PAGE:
You are aware that this effective practice is not sufficiently widespread and that there is scope in developing pupils' problem-solving and reasoning skills in other year groups. ? Pupils are polite, welcoming and respectful. They are inquisitive learners and ask well-considered questions during class discussions.

Pupils work diligently. In addition to seeking help from an adult, pupils help each other when they are not sure about their work. Staff make sure that pupils who need extra help receive suitable support as they learn.

They also make sure that activities sufficiently challenge the most-able pupils. Teachers and teaching assistants ask questions which successfully extend pupils' learning. ? The curriculum is carefully planned so that pupils have the chance to develop a broad range of skills.

For instance, all pupils in Year 3 learn to play the violin, while pupils in Year 5 learn to play the ukulele. In art and design, pupils are taught how to express their creativity, sketch, design and learn about great artists. The work in pupils' sketchbooks is of a high quality.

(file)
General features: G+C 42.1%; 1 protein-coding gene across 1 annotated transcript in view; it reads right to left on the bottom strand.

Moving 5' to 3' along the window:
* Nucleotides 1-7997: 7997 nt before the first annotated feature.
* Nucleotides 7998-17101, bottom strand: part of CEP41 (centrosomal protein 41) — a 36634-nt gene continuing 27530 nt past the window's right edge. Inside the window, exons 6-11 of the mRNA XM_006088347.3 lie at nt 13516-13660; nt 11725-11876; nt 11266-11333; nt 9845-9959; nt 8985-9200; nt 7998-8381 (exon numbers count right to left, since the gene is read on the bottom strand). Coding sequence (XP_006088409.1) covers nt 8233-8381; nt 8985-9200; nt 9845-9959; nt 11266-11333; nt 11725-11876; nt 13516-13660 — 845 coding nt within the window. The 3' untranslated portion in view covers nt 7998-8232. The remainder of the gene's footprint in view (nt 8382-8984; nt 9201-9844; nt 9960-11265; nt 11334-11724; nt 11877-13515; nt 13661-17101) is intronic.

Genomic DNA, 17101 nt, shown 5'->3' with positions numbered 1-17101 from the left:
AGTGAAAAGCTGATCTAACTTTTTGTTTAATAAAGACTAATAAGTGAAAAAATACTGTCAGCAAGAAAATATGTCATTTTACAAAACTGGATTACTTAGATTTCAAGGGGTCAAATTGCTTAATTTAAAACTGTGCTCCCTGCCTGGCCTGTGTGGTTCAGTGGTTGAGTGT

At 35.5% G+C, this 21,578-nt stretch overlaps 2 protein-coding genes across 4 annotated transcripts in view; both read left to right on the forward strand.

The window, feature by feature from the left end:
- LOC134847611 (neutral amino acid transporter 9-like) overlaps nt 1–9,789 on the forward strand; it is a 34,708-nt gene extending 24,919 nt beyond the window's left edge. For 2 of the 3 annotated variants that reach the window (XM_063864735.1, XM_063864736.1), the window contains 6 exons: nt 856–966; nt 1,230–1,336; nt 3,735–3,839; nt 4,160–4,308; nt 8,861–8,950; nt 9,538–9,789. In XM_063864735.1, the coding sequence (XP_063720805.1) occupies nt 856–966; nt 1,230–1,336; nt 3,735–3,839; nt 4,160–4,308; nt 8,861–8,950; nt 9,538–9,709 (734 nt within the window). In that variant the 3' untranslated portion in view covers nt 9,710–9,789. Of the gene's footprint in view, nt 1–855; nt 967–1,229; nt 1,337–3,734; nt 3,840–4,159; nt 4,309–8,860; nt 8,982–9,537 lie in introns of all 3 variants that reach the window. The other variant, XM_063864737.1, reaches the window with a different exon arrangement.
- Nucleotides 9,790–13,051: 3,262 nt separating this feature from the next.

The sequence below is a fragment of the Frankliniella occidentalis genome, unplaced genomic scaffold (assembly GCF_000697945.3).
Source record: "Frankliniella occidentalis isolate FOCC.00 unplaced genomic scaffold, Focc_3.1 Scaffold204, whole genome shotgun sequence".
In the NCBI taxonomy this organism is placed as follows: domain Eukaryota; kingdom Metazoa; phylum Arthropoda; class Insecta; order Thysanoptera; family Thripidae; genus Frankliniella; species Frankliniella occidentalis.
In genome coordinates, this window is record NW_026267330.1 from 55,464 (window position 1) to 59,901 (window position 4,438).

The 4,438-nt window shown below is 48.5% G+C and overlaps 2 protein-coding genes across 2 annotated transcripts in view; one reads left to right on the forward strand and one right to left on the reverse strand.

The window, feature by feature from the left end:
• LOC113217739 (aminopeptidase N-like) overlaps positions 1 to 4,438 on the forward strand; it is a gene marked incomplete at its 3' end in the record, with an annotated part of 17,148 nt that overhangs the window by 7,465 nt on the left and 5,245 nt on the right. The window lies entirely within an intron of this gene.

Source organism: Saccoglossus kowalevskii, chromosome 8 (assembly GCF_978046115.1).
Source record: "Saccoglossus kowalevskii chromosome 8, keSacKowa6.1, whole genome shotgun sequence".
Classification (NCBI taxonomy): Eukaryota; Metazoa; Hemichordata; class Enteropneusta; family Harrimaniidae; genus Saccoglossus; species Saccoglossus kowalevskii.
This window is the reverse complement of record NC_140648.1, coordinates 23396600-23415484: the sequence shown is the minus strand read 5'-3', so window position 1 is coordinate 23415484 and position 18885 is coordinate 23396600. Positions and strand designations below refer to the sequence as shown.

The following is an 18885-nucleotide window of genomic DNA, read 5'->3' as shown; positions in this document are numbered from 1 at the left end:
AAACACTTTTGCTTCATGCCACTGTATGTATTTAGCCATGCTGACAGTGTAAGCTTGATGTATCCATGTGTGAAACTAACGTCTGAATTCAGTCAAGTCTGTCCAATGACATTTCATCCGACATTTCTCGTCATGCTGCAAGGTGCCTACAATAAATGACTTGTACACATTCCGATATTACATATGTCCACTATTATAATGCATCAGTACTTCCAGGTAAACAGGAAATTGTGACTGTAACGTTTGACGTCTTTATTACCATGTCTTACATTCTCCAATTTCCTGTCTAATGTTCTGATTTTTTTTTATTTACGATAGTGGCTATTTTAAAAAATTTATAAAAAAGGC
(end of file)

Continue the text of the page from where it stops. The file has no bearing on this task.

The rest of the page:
• The physical education and sports funding is spent well and helps pupils to keep active. Pupils have the chance to take part in a range of after-school clubs including badminton, table tennis, multi-skills and running. The pupils I spoke with were particularly appreciative of the school's sport coach.

One group of pupils explained that they previously lacked confidence in gymnastics and the coach had helped them to improve their balance skills and taught them how to do different rolls and handstands. ? Pupils enjoy taking on additional responsibilities around the school. Members of the school council spoke with pride about their fund-raising activities.

Similarly, members of the gardening club told me about the improvements they had made to the school garden and the range of vegetables they grow and sell; 'We love to see things grow,' they explained. ? The chair of the governing body and other members ask very pertinent questions about pupils' achievement. This is because they find the information senior leaders provide accessible.